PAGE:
news\ Jul 20, 2013 at 4:00 pm

Lawyer responds to NCAA's dropping of EA Sports: 'Tied directly to the pressure our litigation is bringing'

NCAA Football 14 Alabama

Steve Berman, the managing partner of law firm Hagens Berman, believes the NCAA's decision to end its relationship with EA Sports is due to litigation pressure. Berman is currently co-lead counsel in a class-action lawsuit filed by former college athletes against the National Collegiate Athletic Association and Electronic Arts alleging the gaming giant’s games used their likenesses without permission.

“It’s apparent to us that the NCAA’s decision to end its long and hugely profitable relationship with EA is tied directly to the pressure our litigation is bringing the bear," he told GameZone.

“Our suit illustrates how the cabal between the NCAA and EA has exploited student athletes for years, using their images in video games without compensation," he said. "While we are heartened they’ve stopped the practice, we believe they owe those student athletes a great deal more than their implied promise to stop stealing their images.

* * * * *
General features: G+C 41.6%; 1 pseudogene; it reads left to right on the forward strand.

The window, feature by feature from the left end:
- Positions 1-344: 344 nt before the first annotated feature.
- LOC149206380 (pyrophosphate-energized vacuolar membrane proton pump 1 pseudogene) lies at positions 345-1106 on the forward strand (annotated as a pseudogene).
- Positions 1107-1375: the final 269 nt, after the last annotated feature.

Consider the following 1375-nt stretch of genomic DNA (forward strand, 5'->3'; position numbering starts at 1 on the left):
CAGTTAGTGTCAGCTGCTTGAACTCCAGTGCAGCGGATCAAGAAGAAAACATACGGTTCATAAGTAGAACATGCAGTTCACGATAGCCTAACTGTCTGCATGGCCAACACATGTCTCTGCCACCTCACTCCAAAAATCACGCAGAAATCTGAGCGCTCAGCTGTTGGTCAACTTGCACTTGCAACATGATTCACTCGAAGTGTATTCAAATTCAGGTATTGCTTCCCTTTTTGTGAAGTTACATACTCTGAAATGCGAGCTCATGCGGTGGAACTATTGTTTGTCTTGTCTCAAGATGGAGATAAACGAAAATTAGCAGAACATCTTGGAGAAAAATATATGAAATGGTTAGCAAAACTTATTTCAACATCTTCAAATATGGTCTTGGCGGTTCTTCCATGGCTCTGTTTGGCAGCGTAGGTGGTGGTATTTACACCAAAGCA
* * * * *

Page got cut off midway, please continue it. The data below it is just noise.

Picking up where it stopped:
“This announcement makes plain that the NCAA is attempting to mitigate the damage by ducking its responsibilities. We look forward to taking this case to trial and winning compensation for student-athletes whose likenesses were used without their permission, in violation of both the NCAA’s rules and the law.”

Electronic Arts has already stated that it will continue to develop and publish college football games, despite the NCAA's decision to not renew its contract with EA Sports. In fact, recent reports indicate EA has reached a deal with the Collegiate Licensing Company (CLC) -- the entity that handles trademark licensing and marketing services for universities -- to continue creating college football games for at least the next three years. However, the new deal is said to be non-exclusive, meaning other publishers can now enter the fray of college football video gaming.

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